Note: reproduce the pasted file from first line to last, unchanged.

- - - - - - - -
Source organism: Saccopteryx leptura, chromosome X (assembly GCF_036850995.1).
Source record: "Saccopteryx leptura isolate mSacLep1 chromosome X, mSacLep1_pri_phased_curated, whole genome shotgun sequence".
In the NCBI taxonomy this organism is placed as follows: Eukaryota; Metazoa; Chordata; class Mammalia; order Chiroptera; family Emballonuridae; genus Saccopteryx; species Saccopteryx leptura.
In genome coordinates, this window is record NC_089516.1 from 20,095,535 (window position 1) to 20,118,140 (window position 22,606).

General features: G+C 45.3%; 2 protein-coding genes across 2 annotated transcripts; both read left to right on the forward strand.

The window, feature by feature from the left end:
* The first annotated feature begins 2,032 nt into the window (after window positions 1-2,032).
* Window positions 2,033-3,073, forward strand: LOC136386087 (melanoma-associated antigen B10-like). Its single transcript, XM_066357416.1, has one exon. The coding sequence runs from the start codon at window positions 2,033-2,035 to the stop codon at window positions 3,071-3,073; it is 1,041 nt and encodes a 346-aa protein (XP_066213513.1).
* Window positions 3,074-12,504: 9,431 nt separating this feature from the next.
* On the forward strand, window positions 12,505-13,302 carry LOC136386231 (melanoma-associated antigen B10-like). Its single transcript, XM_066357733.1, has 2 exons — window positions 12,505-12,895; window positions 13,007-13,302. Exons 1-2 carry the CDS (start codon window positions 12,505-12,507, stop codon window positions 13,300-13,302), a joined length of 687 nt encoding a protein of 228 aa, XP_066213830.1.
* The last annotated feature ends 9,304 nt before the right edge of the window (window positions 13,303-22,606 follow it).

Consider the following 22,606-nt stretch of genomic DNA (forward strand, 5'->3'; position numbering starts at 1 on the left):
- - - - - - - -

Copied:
Source organism: Saccopteryx leptura, chromosome X (assembly GCF_036850995.1).
Source record: "Saccopteryx leptura isolate mSacLep1 chromosome X, mSacLep1_pri_phased_curated, whole genome shotgun sequence".
In the NCBI taxonomy this organism is placed as follows: Eukaryota; Metazoa; Chordata; class Mammalia; order Chiroptera; family Emballonuridae; genus Saccopteryx; species Saccopteryx leptura.
In genome coordinates, this window is record NC_089516.1 from 20,095,535 (window position 1) to 20,118,140 (window position 22,606).

General features: G+C 45.3%; 2 protein-coding genes across 2 annotated transcripts; both read left to right on the forward strand.

The window, feature by feature from the left end:
* The first annotated feature begins 2,032 nt into the window (after window positions 1-2,032).
* Window positions 2,033-3,073, forward strand: LOC136386087 (melanoma-associated antigen B10-like). Its single transcript, XM_066357416.1, has one exon. The coding sequence runs from the start codon at window positions 2,033-2,035 to the stop codon at window positions 3,071-3,073; it is 1,041 nt and encodes a 346-aa protein (XP_066213513.1).
* Window positions 3,074-12,504: 9,431 nt separating this feature from the next.
* On the forward strand, window positions 12,505-13,302 carry LOC136386231 (melanoma-associated antigen B10-like). Its single transcript, XM_066357733.1, has 2 exons — window positions 12,505-12,895; window positions 13,007-13,302. Exons 1-2 carry the CDS (start codon window positions 12,505-12,507, stop codon window positions 13,300-13,302), a joined length of 687 nt encoding a protein of 228 aa, XP_066213830.1.
* The last annotated feature ends 9,304 nt before the right edge of the window (window positions 13,303-22,606 follow it).

Consider the following 22,606-nt stretch of genomic DNA (forward strand, 5'->3'; position numbering starts at 1 on the left):